And then there are companies who are delivering high-speed Internet access through wireless and optical technologies. A technology called Local Multipoint Distribution Service (LMDS) can provide two-way Internet access at very high speed using radio waves. Using LMDS, transmission speeds of several billion bits per second (gigabits) is possible along line of sight distances of several miles. That means that a wireless antenna in the parking lot of an apartment complex or a campus will be able to deliver very high speed Internet access to thousands of users within a radius of several miles. Meanwhile there are satellite companies such as DirectPC that are aggressively entering the market for high speed Internet service. In some communities this will be a threat to telephone companies, cable companies, and wireless companies.
So who is the winner?
Many questions involving the Internet beg a binary yes/no answer. Who will be the winner, cable or DSL? The answer is Yes. We are at the very beginning and things are going to heat up. Telephone and cable companies are learning how to quickly replicate the installation process with good customer satisfaction. The speed that you get is somewhat a function of how fast the local rollout of service is. If you are the first in your neighborhood to get a cable modem you will enjoy a higher speed than DSL. As your neighbors join you the total bandwidth available is shared. As the neighborhood gets more and more users the cable company will need to upgrade the bulk capacity available to the neighborhood. Telephone companies seem to be better prepared to rollout even levels of service. Speaking of service the telephone companies are used to responsiveness when you have a problem. At least compared to some cable companies. My experience in the past has been that when I call the cable company with a problem and have to schedule a service call I get asked, “will someone be home from one to five in the afternoon a week from Tuesday?” Wireless and satellite companies are even less mature in their service capability. On the other hand the wireless companies can offer an un-tethered environment and satellite companies have a significant advantage in the many rural communities where DSL, cable modems and wireless services are unlikely to be available for quite some time.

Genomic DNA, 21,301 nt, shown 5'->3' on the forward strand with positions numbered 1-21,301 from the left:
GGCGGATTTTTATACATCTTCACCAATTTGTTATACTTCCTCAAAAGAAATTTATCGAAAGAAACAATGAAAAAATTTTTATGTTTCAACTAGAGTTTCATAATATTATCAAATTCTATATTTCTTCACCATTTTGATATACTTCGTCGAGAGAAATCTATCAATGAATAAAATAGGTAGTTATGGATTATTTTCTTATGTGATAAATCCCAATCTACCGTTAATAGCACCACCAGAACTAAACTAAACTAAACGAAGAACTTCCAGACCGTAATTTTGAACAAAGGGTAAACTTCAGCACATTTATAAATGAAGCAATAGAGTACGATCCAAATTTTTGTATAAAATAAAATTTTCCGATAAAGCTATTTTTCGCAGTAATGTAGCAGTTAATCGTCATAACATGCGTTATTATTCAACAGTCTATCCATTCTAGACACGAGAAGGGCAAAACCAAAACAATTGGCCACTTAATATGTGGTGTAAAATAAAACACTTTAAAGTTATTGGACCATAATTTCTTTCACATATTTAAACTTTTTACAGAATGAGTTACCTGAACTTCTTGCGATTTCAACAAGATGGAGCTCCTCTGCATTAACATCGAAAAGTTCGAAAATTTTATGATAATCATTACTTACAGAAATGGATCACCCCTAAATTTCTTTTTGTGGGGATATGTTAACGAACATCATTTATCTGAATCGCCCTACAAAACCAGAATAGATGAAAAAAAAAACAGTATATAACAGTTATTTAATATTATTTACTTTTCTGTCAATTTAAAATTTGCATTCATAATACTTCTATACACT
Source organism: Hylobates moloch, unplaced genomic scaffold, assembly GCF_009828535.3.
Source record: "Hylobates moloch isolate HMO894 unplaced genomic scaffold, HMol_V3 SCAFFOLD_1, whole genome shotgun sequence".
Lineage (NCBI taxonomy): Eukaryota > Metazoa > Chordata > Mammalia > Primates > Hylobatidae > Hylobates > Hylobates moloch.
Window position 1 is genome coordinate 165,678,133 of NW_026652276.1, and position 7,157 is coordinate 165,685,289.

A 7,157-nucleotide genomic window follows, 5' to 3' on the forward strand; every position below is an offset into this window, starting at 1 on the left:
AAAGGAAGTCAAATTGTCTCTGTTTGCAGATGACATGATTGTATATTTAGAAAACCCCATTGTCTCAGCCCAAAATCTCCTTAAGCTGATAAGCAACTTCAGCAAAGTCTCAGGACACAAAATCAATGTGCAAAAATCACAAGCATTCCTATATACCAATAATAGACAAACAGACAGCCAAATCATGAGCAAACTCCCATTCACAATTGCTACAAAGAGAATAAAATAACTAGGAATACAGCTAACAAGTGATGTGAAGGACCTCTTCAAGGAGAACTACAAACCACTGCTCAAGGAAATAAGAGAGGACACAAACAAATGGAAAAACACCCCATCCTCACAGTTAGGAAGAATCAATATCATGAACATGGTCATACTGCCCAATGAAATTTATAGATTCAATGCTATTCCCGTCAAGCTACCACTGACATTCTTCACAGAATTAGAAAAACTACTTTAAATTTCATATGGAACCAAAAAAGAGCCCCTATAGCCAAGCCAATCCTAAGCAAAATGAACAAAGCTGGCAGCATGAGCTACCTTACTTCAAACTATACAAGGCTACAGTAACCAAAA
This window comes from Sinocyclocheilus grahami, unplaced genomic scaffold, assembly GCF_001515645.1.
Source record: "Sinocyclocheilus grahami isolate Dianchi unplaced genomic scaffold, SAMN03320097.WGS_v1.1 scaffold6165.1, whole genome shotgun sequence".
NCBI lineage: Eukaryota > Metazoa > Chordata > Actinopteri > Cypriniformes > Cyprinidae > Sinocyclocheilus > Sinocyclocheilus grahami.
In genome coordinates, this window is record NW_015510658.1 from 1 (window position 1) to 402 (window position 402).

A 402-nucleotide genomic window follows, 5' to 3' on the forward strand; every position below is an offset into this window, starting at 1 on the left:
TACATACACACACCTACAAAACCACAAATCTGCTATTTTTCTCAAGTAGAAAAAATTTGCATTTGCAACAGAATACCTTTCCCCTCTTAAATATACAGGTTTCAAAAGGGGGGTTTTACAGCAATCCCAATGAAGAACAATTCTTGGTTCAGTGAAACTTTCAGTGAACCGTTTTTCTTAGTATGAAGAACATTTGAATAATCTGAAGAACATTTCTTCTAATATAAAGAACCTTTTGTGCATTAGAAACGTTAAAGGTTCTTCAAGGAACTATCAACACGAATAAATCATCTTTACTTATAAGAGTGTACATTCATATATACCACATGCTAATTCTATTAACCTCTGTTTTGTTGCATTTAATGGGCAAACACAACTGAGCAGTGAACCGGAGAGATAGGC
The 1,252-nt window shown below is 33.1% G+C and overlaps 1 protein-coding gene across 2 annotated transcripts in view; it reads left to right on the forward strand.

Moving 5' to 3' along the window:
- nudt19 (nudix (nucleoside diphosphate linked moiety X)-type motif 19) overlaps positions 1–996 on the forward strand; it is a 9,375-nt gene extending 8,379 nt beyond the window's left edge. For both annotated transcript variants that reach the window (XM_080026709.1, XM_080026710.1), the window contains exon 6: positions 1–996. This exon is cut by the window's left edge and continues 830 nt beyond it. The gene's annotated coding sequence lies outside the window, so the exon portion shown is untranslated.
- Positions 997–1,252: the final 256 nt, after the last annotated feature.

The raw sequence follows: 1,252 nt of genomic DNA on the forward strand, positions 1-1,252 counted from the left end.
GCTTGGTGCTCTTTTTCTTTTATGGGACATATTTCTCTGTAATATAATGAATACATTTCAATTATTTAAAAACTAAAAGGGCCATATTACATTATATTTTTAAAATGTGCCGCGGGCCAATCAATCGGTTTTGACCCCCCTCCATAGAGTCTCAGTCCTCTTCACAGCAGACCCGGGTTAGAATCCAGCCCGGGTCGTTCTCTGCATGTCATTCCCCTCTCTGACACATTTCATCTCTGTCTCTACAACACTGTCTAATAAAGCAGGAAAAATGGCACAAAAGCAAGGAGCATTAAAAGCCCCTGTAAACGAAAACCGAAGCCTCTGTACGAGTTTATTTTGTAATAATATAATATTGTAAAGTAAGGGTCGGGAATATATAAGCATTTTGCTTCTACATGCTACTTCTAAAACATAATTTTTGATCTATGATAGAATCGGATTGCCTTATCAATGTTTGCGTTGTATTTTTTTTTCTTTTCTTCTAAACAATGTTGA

In summary we have Adam Smith’s invisible hand at work on bandwidth. The battle is just about to heat up. This is a very good thing for consumers and for businesses. And it is happening now. If you are lucky enough to live in an area that offers more than one of the competing services you will likely see speeds go up and cost go down. If you think of a “twenty-eight-eight” connection as a one inch in diameter garden hose delivering a “stream” of content to your PC, a 1.5 million bits per second (megabit) DSL connection is like a pipe three feet in diameter! Imagine what that will mean to the content you will be able to receive. Full screen video for example. So, when will broadband be here? It is here now. Everyone doesn’t have it yet but each day more and more do. There are many implications. And, what about “WiFi” (802.11) wireless? More on both those key topics coming up in near future web log entries.